Warhol’s shift to making “films” had many explanations. Some say he just “got bored” of making paintings, and decided to try new technologies and new ways to embody his idea of manufactured art . His own comments make us think that filming was more close to Warhol’s aspiration to make art more repetitious and mechanical. One can say that making films was a continuation of his passion for Hollywood, because even though Warhol’s film remained an “underground” phenomenon (literally, because these films were shown in basement movie theaters), in many ways these films and creative process around making them was a copy of the Hollywood film industry. This caricatured and exaggerated version of Hollywood had many characteristic attributes of its inspirer: “Superstars” (numerous representatives of the Factory’s marginal population, becoming “actors” in Warhol’s films), Warhol becoming a producer (his name was placed in the titles of projects of his co-author in filmmaking Paul Morrissey like “Heat”, “Trash”, and the most eloquent examples: “Andy Warhol’s Dracula”, “Andy Warhol’s Frankenstein”), and finally his films having a moderate financial success. While Warhol’s filmmaking evolved, gaining a more narrative structure and higher production values, these are his earlier, more experimental, and as some consider, more artistically outrageous works, like “Sleep”, “Empire” and “Blowjob”, that had more influence in the history of filmmaking, in many ways contributing to the formation of video-art as an art movement.
One of his earlier films “Sleep” consist of five and a half hours of poet John Giorno sleeping 9. Warhol’ initial idea to film Brigitte Bardot also reflected his obsession with the star. As a result, his first anti-film or a motionless picture was created.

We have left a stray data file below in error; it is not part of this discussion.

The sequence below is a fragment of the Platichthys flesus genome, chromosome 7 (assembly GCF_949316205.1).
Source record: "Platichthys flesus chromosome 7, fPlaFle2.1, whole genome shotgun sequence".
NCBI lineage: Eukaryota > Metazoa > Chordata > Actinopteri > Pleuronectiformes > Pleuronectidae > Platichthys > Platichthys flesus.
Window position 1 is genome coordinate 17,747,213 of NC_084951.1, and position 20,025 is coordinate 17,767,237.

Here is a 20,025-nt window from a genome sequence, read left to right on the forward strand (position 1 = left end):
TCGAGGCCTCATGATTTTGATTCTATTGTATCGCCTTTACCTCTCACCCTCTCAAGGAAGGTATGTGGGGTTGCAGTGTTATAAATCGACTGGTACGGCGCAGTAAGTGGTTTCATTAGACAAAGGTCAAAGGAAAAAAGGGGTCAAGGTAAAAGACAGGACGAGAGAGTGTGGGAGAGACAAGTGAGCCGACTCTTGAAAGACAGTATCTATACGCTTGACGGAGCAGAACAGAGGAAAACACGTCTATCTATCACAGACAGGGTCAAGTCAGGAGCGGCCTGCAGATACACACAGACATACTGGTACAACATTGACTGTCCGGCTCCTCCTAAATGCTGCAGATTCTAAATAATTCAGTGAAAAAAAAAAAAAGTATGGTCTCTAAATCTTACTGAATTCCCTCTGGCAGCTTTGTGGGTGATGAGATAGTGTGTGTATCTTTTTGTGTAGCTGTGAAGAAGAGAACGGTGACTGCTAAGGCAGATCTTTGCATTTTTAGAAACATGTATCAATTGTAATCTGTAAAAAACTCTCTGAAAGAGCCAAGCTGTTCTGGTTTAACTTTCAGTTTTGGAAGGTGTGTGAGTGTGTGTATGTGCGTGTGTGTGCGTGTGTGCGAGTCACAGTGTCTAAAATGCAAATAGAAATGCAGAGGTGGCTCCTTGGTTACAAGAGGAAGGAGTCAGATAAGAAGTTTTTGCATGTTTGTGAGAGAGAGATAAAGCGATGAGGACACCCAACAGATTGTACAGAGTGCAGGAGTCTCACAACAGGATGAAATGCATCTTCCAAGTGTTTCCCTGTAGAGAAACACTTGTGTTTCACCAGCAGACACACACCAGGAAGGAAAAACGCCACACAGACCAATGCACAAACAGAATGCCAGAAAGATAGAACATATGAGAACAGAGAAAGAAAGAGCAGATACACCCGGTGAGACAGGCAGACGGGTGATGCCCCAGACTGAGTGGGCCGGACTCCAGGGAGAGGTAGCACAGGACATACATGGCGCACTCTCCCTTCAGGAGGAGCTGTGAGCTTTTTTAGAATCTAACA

The effect of Warhol’s early films on the visual media of that time was summoned up by David Bourdon in his article “Warhol as Filmmaker”:
The notion of introducing stillness to movies was a radical idea. No one had to see Sleep to be provoked by the very concept of such a movie. The fact that Warhol’s early films are still talked about more than they are seen can be interpreted as their strength, demonstrating the power of the idea, or as their defect, suggesting they do not transcend the idea. However, anyone who has actually sat through the films knows how words fail to convey the experience. Consequently it would be wrong to say that Warhol’s films are so conceptual that they can be adequately described or experienced in words.
Later Period and Self-Reflections
After Valerie Solanas` assassination attempt on Warhol in 1968, his life, artistic work and public image all have undergone dramatic changes. Warhol mostly shifted to commercial art, making portraits for rich manufacturers, his public appearances became rarer, even in his carefully constructed artistic community he became more of an outside observer, than an active participant. Although his latter period is often described as filled with self-imitation, it also had some high points, like Warhol’s collaboration with Jean-Michel Basquiat.